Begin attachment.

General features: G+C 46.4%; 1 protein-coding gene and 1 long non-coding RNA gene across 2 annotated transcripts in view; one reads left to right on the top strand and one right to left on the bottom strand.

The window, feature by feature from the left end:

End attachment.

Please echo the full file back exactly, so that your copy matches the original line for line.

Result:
General features: G+C 46.4%; 1 protein-coding gene and 1 long non-coding RNA gene across 2 annotated transcripts in view; one reads left to right on the top strand and one right to left on the bottom strand.

The window, feature by feature from the left end: